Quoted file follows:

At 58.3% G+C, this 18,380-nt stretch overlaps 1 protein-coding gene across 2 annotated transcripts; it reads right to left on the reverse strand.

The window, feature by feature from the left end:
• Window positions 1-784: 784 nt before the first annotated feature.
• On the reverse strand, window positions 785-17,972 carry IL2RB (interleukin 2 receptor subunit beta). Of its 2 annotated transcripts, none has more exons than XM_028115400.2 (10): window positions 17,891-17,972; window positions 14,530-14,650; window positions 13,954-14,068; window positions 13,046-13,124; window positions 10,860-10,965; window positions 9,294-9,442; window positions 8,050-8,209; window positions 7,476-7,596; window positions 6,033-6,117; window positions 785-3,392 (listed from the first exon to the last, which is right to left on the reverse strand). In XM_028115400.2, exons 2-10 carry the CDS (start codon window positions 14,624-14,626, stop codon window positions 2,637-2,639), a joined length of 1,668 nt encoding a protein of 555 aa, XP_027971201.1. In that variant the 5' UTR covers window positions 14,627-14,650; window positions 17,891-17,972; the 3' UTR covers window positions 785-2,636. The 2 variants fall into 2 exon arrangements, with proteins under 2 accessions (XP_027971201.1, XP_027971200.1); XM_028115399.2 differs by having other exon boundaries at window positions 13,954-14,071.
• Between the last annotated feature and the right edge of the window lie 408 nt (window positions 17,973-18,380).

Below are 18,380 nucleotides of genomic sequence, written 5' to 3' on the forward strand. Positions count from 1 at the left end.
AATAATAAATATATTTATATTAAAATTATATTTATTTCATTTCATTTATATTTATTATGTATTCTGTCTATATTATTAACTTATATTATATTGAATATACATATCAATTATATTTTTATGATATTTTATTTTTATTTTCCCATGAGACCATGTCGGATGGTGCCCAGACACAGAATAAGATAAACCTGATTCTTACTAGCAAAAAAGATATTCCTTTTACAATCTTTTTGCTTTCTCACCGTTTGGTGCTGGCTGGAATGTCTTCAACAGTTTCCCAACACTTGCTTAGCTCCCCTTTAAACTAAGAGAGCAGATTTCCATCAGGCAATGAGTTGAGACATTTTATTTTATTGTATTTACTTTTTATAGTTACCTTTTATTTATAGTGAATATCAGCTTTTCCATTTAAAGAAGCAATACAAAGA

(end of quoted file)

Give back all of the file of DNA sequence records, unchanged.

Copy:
At 58.3% G+C, this 18,380-nt stretch overlaps 1 protein-coding gene across 2 annotated transcripts; it reads right to left on the reverse strand.

The window, feature by feature from the left end:
• Window positions 1-784: 784 nt before the first annotated feature.
• On the reverse strand, window positions 785-17,972 carry IL2RB (interleukin 2 receptor subunit beta). Of its 2 annotated transcripts, none has more exons than XM_028115400.2 (10): window positions 17,891-17,972; window positions 14,530-14,650; window positions 13,954-14,068; window positions 13,046-13,124; window positions 10,860-10,965; window positions 9,294-9,442; window positions 8,050-8,209; window positions 7,476-7,596; window positions 6,033-6,117; window positions 785-3,392 (listed from the first exon to the last, which is right to left on the reverse strand). In XM_028115400.2, exons 2-10 carry the CDS (start codon window positions 14,624-14,626, stop codon window positions 2,637-2,639), a joined length of 1,668 nt encoding a protein of 555 aa, XP_027971201.1. In that variant the 5' UTR covers window positions 14,627-14,650; window positions 17,891-17,972; the 3' UTR covers window positions 785-2,636. The 2 variants fall into 2 exon arrangements, with proteins under 2 accessions (XP_027971201.1, XP_027971200.1); XM_028115399.2 differs by having other exon boundaries at window positions 13,954-14,071.
• Between the last annotated feature and the right edge of the window lie 408 nt (window positions 17,973-18,380).

Below are 18,380 nucleotides of genomic sequence, written 5' to 3' on the forward strand. Positions count from 1 at the left end.
AATAATAAATATATTTATATTAAAATTATATTTATTTCATTTCATTTATATTTATTATGTATTCTGTCTATATTATTAACTTATATTATATTGAATATACATATCAATTATATTTTTATGATATTTTATTTTTATTTTCCCATGAGACCATGTCGGATGGTGCCCAGACACAGAATAAGATAAACCTGATTCTTACTAGCAAAAAAGATATTCCTTTTACAATCTTTTTGCTTTCTCACCGTTTGGTGCTGGCTGGAATGTCTTCAACAGTTTCCCAACACTTGCTTAGCTCCCCTTTAAACTAAGAGAGCAGATTTCCATCAGGCAATGAGTTGAGACATTTTATTTTATTGTATTTACTTTTTATAGTTACCTTTTATTTATAGTGAATATCAGCTTTTCCATTTAAAGAAGCAATACAAAGA